-or; -our (primarily British)

(Latin: a suffix; state of, result of; he who, that which)

A suffix that forms nouns. British spelling is usually -our.
abdicator (s) (noun), abdicators (pl)
1. Someone who gives up a high office, formally or officially, especially a royal throne: The duke, by renouncing his title, was seen by many as an abdicator.
2. Anyone who fails to fulfill a duty or responsibility: The manager of the store lost his position because he was accused of being an abdicator of his duties.
abductor (s) (noun), abductors (pl)
1. Someone who illegally leads, or takes, another person away by force or deception: The description of the abductor matched the profile in the police station.
2. A muscle that pulls the body or a limb away from a midpoint or midline, such as raising the arm out from the side: Eric strained both abductors in his right arm when he tried to throw the baseball.
ablator (s) (noun), ablators (pl)
1. The heat shields of space vehicles, which melt or wear away during the reentry into the earth's atmosphere: The scientist created a new ablator which could withstand extreme heat.
2. The outer surface of a spacecraft or missile: "Ablation" is the erosion of the protective outer surface, or ablator, of a spacecraft or missile resulting from aerodynamic heating caused by travel at hypersonic speeds during reentry through the atmosphere.

The ablators on the spacecraft were welded into place using a specialized metal that would withstand great heat.

acanthor (s) (noun), acanthors (pl)
The mature embryo of an intestinal worm: The acanthor, which has beaklike hooks and spines on its body, digs into the body cavity of its first transitional or intermediate host, which is normally an aquatic crustacean or an insect.
accelerator (s), accelerators (pl) (nouns
1. A pedal or other device to make something go faster, to speed up, or to quicken the pace: The car suddenly lunged into a tree when Jeremy stepped too hard on the accelerator.
2. A machine used to increase the velocity, and hence the kinetic energy, of subatomic particles or nuclei; usually, in preparation for collision with a target.
adductor (s) (noun), adductors (pl)
A muscle that draws any limb, or part of the body, towards the trunk or main axis, or which folds or closes extended parts of the organism: When Meg was trying to open the oyster, she had to cut the adductor on the underside of the top shell.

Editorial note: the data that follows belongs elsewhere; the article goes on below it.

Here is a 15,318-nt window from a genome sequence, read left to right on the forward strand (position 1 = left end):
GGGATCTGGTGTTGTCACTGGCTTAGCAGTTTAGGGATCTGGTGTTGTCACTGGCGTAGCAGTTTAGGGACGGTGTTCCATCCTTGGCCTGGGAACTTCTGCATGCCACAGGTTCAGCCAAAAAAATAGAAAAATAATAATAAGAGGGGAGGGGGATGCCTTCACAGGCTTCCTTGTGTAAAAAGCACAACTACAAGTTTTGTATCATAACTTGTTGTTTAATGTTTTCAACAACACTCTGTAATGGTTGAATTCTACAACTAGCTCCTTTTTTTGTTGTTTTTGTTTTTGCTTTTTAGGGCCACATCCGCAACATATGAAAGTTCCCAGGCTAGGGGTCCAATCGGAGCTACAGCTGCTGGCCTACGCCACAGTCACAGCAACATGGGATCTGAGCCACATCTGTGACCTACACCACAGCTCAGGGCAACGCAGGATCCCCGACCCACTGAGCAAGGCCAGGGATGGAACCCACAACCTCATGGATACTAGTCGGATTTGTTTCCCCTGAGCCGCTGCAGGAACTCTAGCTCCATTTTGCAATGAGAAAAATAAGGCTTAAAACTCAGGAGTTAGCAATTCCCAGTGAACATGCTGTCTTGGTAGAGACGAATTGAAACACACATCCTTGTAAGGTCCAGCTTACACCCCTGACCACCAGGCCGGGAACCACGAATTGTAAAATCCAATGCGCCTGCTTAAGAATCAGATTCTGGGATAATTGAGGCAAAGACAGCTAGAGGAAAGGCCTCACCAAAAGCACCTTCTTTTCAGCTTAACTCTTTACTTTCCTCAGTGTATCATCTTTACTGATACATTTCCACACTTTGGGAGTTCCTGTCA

A helper or assistant.
aerator (s) (noun), aerators (pl)
1. A device used to mix or combine air with a substance or medium: An aerator is used to expose soil or even sewage to air.

An aerator is used to charge mineral water with gas to produce soda water.
2. Specifically, a device installed in a faucet or shower head to add air to the water flow: An aerator serves the purpose of maintaining an effective spray while reducing overall water consumption.

aerogenerator (s) (noun), aerogenerators (pl)
A device that produces electricity by the power of wind: The aerogenerator was made especially for utilizing wind on a commercial basis.

A windmill is an example of an aerogenerator by converting mechanical energy into electrical energy.

1. A person or nation, that attacks or starts a war, a fight, or an argument, often without being provoked.
2. Anyone who initiates hostilities; such as, an assailant who attacks another person or who engages in some form of aggressive behavior.
3. Someone whose behavior may be violent, unpredictable, reactionary, and impulsive; for example, anyone who breaks the law.
agitator (s) (noun), agitators (pl)
1. A person who tries to stir up people in support of a social or political cause: often used in an unfavorable sense: Sometimes in politics, an agitator is one who intentionally excites and animates others about an important or controversial issue and urges them to protest.
2. An apparatus for shaking or stirring: The washing machines in Germany do not have an agitator like in Canada.
alleviator (s) (noun), alleviators (pl)
A person or something that diminishes or moderates an ailment or problem : The therapist was a great alleviator of Patrick's back pain.

The new tunnel under the river will be a wonderful alleviator of the traffic going across the river on the bridge.

ambulator (s) (noun), ambulators (pl)
1. Someone who goes from place to place; a walker: Jane was a regular ambulator for several times each day.
2. An instrument for measuring distances: The surveyor was using an ambulator consisting of a wheel to roll along over the ground with a dial plate to measure the distance traveled from one point to another one.
amputator (s) (noun), amputators (pl)
A person who removes or cuts off a part of or all of the limb of the body: An amputator is a physician who has specialized in surgery: Joseph Lister was a famous English amputator who used antiseptics for the first time when operating on patients.
animator, animater (AN uh may" tuhr) (s) (noun), animators, animaters (pl)
1. Someone who makes movies that use motion, or who provides technical or artistic skills that are needed to produce movements: Mr. Long was an animator who created lively cartoons for children which could be seen on TV.
2. Someone or something that makes things lively, exciting, or interesting: Ted seemed to be an animator who was full of energy when he talked about his hobby and it sounded so thrilling and inspiring to be a mountain climber like he was.